Changes of ventricular ERP

Figure 3 summarizes ventricular ERP at 6 epicardial sites in all dogs during baseline and 1 hour. The baseline values of ERP were not significantly different among the two groups (P>0.05). However, LL-CBS did apparently prolong ERP after 1 hour treatment compared with the SHAM group (all P<0.01). For example at LV1 site, ERP were no significant difference between the two groups during baseline (162±5 mmHg in the SHAM group vs 165±6 mmHg in the LL-CBS group, P>0.05, Fig. 3A), and the values of the LL-CBS group were apparently higher than the SHAM group after 1 hour treatment (180±9 mmHg in the LL-CBS group vs 165±3 mmHg in the SHAM group, P<0.01, Fig. 3A).

Changes of ventricular APD90

Figure 4 shows APD90 before and after 1 hour treatment in the both two groups. APD90 was not affected by the sham treatment (P>0.05). LL-CBS did significantly prolong APD90 compared with the SHAM group (238±3 ms in the LL-CBS group vs 212±10 mmHg in the SHAM group, P<0.01, Fig. 4).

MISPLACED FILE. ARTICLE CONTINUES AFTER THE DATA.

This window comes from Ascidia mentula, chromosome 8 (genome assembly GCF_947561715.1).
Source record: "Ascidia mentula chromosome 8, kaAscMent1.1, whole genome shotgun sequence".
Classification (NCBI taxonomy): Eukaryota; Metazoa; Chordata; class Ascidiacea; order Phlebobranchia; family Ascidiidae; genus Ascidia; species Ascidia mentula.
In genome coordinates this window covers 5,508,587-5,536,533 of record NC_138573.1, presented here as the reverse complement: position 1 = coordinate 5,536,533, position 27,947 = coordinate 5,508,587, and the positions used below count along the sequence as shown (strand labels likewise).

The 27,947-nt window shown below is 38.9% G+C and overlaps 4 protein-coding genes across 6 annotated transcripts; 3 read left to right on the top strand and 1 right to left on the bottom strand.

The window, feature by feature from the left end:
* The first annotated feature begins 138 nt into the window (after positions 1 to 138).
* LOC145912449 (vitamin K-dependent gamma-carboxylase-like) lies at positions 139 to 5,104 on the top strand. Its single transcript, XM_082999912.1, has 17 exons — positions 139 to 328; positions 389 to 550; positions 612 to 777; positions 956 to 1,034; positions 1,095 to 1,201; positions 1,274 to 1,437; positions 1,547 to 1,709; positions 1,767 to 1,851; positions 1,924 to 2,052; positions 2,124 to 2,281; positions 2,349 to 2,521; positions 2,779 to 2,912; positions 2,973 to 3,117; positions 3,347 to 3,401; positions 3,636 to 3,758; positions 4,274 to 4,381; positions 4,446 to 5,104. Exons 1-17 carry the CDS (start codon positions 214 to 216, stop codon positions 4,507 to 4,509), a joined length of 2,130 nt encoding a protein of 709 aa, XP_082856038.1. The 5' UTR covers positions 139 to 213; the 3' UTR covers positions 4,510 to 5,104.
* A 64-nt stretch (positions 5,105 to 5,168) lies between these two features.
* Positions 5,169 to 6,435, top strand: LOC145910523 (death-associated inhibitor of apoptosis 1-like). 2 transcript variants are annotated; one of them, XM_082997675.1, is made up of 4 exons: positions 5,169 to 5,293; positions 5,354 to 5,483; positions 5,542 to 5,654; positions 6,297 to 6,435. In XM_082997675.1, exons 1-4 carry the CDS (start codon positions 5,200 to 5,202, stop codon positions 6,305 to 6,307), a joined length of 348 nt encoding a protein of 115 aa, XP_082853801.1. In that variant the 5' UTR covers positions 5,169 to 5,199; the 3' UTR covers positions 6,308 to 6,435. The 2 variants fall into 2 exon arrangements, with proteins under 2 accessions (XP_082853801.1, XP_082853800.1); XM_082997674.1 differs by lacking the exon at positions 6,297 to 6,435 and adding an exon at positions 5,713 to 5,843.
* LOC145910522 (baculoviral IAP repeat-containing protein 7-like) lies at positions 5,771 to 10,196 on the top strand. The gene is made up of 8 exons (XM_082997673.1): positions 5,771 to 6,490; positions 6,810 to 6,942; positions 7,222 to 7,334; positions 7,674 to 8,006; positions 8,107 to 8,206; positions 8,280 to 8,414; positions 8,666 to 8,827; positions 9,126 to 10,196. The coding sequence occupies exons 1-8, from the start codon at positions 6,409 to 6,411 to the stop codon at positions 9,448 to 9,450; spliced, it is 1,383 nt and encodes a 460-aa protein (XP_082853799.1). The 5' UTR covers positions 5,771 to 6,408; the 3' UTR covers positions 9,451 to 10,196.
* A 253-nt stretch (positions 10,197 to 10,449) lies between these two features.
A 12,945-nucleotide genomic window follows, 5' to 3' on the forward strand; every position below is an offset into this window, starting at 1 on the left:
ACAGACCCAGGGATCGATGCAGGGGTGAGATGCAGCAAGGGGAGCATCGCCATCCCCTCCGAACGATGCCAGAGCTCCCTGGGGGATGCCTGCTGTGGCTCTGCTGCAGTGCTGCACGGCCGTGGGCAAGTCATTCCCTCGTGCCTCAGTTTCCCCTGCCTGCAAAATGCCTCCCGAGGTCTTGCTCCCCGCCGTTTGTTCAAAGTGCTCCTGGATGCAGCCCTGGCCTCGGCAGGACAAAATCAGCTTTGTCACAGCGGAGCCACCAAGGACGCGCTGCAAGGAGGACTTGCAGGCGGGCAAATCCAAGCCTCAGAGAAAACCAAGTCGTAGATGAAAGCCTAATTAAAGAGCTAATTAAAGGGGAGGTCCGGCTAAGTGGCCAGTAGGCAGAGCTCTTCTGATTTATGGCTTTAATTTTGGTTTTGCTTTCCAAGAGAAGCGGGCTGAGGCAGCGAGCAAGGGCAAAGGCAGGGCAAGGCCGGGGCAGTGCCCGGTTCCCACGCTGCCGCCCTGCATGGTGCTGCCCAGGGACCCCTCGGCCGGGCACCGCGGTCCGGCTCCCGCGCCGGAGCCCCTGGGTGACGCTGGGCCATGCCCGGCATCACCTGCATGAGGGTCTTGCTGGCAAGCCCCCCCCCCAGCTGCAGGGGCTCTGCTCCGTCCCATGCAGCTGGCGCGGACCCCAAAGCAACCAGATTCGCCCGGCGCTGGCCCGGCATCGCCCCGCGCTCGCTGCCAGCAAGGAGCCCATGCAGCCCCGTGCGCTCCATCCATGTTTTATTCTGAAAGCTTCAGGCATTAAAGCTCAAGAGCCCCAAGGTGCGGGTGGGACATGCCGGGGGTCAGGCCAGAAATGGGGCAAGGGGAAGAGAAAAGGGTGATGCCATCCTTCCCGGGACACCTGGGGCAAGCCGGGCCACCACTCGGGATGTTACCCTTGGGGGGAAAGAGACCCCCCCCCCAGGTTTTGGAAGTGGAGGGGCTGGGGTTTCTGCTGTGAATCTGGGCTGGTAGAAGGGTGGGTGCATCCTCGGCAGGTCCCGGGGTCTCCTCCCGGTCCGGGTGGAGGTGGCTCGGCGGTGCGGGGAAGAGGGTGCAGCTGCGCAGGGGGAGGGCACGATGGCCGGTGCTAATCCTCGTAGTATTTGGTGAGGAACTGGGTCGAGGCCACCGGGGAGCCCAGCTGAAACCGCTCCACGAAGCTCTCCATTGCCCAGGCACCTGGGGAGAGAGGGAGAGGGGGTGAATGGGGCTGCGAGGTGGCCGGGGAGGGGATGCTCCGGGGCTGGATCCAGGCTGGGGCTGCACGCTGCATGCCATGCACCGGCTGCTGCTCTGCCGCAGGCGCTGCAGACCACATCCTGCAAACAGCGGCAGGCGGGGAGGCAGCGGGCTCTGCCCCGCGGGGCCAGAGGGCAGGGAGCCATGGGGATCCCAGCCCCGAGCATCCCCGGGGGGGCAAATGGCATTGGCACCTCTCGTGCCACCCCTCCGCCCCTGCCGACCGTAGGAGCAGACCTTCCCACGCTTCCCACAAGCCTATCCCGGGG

Ventricular arrhythmias

Figure 5A shows examples of normal, PVC, VT and VF ECG tracings. As shown in Figure 5B, 1 hour continuous electrocardiogram recording after LAD occlusion showed that the number of PVC in the LL-CBS group was significantly decreased compared with the SHAM group (60±37 in the LL-CBS group vs 264±165 in the SHAM group, P<0.01). Moreover, the number of VT episodes was significantly decreased in the LL-CBS group compared with the SHAM group (Fig. 5C) (2.4±1.6 in the LL-CBS group vs 4.9±2.2 in the SHAM group, P<0.01). VF occurred in 80% (8/10) of all shame-treated animals during LAD occlusion. By contrast, only 30% (3/10) of all LL-CBS-treated animals experienced VF (Fig. 5D) (P<0.05).

Changes of HF and LF/HF